How to Handle an Angry Customer

Anger happens. It’s a natural response to frustration that researchers at the University of California, Santa Barbara describe as a “bargaining emotion.” Internal anger is a defensive response to perceived unfairness. And the anger we express externally is our (admittedly not always productive) way of communicating our desire to resolve the situation.

When you represent your company, a game plan for addressing customer anger is key to successful customer service. It’s important to provide your customers with the opportunity to air and resolve their grievances, which helps you maintain your online reputation and provides valuable feedback for your business. Best of all, when your customer service teams are trained to handle angry customers, you have the opportunity to turn them back into happy customers.

With a few strategies, you can equip yourself to turn negative customer interactions into positive customer experiences.

1. Don’t take it personally

Stellar customer service is all about creating personal connections. But in difficult moments, it may be more effective to take the personal out of the equation—allowing you to better address their frustrations. Remind yourself that they’re frustrated with a product or a service, not with you personally. A little breathing room will better equip you to address your customer’s concerns head on.

2. Listen

Even if you’ve heard it all before, remember that your customer hasn’t had the chance to say it all just yet. To be sure you fully understand their concerns, give the customer room to express their point of view. Allow your customer to finish their thought before interjecting with a helpful solution. Often all they need is to feel heard, and more importantly, to feel like you care enough to take proactive action that will help them.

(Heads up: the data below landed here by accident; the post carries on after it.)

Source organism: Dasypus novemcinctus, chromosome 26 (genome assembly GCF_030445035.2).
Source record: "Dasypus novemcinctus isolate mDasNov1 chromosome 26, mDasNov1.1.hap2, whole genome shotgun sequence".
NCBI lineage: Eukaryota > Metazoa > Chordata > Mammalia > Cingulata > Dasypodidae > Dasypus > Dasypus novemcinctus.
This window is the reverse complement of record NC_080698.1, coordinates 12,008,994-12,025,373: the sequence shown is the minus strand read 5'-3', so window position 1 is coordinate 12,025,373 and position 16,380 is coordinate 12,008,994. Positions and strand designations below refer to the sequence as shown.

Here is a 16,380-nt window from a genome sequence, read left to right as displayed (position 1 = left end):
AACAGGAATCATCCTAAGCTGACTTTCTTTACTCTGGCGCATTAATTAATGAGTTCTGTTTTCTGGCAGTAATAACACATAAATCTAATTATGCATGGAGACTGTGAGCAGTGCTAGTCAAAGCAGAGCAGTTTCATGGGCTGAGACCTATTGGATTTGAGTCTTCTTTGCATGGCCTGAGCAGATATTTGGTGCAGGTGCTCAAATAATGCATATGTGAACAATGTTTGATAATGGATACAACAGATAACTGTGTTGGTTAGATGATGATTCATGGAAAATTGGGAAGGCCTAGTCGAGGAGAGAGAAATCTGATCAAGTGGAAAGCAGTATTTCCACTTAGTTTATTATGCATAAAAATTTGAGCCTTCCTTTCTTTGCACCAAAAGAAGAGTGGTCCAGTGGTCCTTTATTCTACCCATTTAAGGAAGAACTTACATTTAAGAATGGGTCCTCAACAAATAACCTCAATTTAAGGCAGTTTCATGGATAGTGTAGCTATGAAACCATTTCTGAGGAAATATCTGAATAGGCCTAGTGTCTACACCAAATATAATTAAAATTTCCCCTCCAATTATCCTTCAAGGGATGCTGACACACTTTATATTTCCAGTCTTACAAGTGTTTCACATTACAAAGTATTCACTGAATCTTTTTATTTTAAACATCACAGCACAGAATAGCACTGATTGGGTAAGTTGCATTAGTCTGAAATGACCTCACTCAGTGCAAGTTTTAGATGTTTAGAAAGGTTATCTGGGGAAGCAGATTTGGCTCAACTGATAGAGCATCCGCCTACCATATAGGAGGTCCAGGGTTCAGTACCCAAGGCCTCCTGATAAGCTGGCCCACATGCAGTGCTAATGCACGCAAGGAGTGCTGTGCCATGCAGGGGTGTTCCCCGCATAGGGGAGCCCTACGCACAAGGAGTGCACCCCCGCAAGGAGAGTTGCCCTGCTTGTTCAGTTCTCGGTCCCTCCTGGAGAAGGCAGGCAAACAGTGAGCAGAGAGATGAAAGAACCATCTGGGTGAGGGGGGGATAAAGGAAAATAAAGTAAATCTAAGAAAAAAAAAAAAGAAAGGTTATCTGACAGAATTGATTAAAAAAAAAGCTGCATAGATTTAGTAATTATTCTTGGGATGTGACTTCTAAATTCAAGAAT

3. Empathize

Once your customer has had the chance to speak, repeat and rephrase your customer’s concerns to show that you heard them. If you’re unclear about your customer’s concerns, ask follow up questions to be sure that you’re fully comprehending their point of view. Demonstrating that you are attentively listening establishes that you and the customer are on the same page working towards a solution. A little bit of empathy goes a long way.

4. Apologize

Apologize for their frustration and mean it. As the representative of your business, it’s important to acknowledge faults and express your regrets.

Additionally, let them know that their complaints will be taken into account moving forward, that your company will learn from them. An authentic willingness to learn from mistakes and take complaints seriously can turn a customer relationship around.

5. Stay Postive

It can be difficult to maintain a upbeat attitude in a difficult situation, but a little positivity can go a long way. Your confidence in yourself will instill your customer with confidence in you and your problem-solving skills. And your positivity, when genuine, will put your customer at ease.

How have you turned a negative customer interaction into a positive brand interaction? Tweet us @callruby and share your story!

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